Corporate Finance For Dummies
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M&A stands for mergers and acquisitions. Both a merger and an acquisition are forms of integration between corporations. Mergers and acquisitions aren’t the only types of corporate integration, but the term M&A has entered the popular vocabulary, so M&A includes any of a number of corporate integration options despite the term itself referring to only two.

M&A can also refer to the splitting up of companies, either selling, stopping, or otherwise parting with operations that were once part of a single company. So, on the whole, M&A is a field that deals with an odd trait inherent in corporations — that is, their ability to combine, divide, become each other, become something else, and otherwise interact in very permeable manner with other corporations.

M&A is a complicated issue that involves a lot of consideration about the potential for a number of different things to integrate well, including the corporations’ operations, their management, corporate culture, their branding, their marketing and distribution, and a great number of other issues.

M&A isn’t purely a financial concern, not by a long shot, but these are all secondary considerations for executives as they determine whether or not a merger will work only after they’ve already determined there’s potential for financial benefit.

In other words, the primary motivation for M&A will always be money. After it’s been established that there’s money to be made, then it becomes time to do all the extra work to determine whether or not it’s possible to tap into the metaphorical gold mine.

That being said, a corporation can make money through M&A in a number of different ways. Two corporations that are individual from each other don’t stand to benefit if they integrate their two respective organizations only to keep earnings and market share between them unchanged. There must be some form of gain from the synergy between the two corporations.

Yes, synergy is one of those seemingly nonsensical management terms that never seems to work out, but that’s primarily the result of ineffective M&A. A great number of motivations are behind M&A, but far too many companies are too anxious to participate in such activities and tend to either underestimate the difficulty of making it happen or make the assumption that any M&A will benefit the company without evaluating the value of the proposed integration.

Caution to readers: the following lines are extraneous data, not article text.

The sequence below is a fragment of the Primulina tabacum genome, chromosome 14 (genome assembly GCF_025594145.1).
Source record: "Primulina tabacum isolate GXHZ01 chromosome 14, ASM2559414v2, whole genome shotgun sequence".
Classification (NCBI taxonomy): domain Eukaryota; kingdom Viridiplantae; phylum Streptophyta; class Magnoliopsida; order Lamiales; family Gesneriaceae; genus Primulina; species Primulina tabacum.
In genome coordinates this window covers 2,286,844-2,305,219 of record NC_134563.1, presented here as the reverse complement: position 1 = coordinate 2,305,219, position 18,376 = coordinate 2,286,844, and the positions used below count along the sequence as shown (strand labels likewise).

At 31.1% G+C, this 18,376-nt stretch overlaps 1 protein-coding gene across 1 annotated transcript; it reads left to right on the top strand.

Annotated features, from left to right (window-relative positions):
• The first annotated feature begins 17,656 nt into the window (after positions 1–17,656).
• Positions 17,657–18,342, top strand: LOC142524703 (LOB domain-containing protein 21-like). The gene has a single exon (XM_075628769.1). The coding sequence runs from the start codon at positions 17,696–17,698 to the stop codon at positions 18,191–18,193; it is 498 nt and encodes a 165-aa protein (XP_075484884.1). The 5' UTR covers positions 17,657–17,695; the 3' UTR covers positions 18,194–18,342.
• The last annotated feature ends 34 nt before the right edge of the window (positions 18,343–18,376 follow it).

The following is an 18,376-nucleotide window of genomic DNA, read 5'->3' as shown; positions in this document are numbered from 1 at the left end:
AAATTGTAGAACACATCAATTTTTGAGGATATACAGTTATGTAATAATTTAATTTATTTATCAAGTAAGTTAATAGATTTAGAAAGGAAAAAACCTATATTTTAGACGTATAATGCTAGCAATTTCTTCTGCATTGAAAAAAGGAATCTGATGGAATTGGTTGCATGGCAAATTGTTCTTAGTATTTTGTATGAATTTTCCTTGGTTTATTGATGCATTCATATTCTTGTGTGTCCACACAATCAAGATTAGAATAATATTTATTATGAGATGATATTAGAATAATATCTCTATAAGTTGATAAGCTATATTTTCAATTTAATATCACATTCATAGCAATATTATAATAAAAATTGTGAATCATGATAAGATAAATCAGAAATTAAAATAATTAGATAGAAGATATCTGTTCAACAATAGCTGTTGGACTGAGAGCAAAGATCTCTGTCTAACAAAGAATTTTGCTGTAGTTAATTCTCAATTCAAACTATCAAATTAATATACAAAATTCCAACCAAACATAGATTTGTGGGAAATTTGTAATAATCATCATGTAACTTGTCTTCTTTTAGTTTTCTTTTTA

In other words, synergy has become a bad word because it’s used too often as the sole justification for M&A, rather than actually determining what synergy will come out of the decision. That’s just bad management.

When it comes to M&As, you have one big consideration: the legal consideration. A lot of anti-trust law around the world says that corporations can’t integrate their operations in certain ways or, sometimes at all, if it significantly changes competition in the industry.

If two corporations decide they want to merge, but only three corporations offer that particular product, then odds are the government is going to stop them from merging, sometimes fining them for predatory business practices.

If the corporations are based in one nation that allows the merger but they also have operations overseas, they may very likely end up getting fined in only one of those nations. This can be very expensive both in terms of fines as well as in terms of expenditures on the M&A-in-progress, so it’s better to assess the anti-trust implications of any M&A before even making the attempt.

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Kenneth W. Boyd has 30 years of experience in accounting and financial services. He is a four-time Dummies book author, a blogger, and a video host on accounting and finance topics.

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